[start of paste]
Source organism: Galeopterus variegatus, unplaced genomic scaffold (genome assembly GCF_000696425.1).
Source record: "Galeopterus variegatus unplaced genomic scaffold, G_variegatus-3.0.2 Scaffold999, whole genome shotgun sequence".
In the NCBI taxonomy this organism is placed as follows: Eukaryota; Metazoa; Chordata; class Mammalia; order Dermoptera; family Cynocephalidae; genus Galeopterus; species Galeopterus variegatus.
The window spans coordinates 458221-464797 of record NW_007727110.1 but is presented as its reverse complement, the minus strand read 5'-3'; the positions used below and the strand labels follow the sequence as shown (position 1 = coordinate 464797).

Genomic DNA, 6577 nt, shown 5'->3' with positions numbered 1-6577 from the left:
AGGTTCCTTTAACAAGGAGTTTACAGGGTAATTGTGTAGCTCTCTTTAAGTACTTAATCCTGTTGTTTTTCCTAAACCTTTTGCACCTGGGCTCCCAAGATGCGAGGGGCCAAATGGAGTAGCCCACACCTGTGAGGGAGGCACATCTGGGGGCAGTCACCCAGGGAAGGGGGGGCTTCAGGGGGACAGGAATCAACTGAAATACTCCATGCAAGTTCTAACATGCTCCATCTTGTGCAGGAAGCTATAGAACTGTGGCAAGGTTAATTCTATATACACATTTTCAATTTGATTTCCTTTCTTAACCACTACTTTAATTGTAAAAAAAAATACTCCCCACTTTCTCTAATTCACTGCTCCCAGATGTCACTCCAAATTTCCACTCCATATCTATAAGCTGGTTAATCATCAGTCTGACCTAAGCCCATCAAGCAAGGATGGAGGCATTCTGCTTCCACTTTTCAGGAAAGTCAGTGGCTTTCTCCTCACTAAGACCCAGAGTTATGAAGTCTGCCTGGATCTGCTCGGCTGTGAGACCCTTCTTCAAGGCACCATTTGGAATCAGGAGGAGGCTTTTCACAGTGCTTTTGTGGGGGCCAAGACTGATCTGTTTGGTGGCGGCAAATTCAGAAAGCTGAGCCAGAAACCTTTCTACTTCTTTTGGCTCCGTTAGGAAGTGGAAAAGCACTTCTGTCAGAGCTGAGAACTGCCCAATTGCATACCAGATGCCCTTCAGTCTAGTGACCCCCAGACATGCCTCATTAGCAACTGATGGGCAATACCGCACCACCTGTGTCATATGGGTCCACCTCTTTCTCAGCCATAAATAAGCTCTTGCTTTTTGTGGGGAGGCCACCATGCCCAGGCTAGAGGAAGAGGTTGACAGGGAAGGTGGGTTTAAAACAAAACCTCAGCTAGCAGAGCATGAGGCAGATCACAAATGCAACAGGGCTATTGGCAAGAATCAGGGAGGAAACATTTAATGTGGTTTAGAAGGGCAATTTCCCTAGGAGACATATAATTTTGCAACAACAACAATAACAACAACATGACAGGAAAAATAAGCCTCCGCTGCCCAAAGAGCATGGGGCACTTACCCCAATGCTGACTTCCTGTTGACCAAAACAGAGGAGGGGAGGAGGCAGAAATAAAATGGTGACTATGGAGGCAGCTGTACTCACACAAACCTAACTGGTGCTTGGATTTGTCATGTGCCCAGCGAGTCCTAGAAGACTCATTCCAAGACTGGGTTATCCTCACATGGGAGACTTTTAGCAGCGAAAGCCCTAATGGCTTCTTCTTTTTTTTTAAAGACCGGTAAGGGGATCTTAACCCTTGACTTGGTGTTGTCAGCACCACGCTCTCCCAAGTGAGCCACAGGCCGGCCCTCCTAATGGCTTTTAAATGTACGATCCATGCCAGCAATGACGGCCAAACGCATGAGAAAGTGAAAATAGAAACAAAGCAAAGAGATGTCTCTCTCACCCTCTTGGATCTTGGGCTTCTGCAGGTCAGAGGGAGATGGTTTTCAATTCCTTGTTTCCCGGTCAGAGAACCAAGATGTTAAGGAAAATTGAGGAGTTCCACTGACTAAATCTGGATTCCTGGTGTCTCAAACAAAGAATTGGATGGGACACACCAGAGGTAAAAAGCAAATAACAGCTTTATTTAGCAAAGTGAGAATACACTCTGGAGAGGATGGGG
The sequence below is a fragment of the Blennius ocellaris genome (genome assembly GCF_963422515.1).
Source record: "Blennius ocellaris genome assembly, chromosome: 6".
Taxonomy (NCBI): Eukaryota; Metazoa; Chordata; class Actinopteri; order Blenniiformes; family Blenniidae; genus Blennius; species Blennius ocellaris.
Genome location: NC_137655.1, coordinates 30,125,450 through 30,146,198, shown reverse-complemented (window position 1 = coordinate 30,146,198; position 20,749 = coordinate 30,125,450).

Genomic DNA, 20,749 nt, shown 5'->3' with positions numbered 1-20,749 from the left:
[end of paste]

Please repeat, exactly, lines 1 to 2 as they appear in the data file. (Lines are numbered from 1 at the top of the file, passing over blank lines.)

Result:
Source organism: Galeopterus variegatus, unplaced genomic scaffold (genome assembly GCF_000696425.1).
Source record: "Galeopterus variegatus unplaced genomic scaffold, G_variegatus-3.0.2 Scaffold999, whole genome shotgun sequence".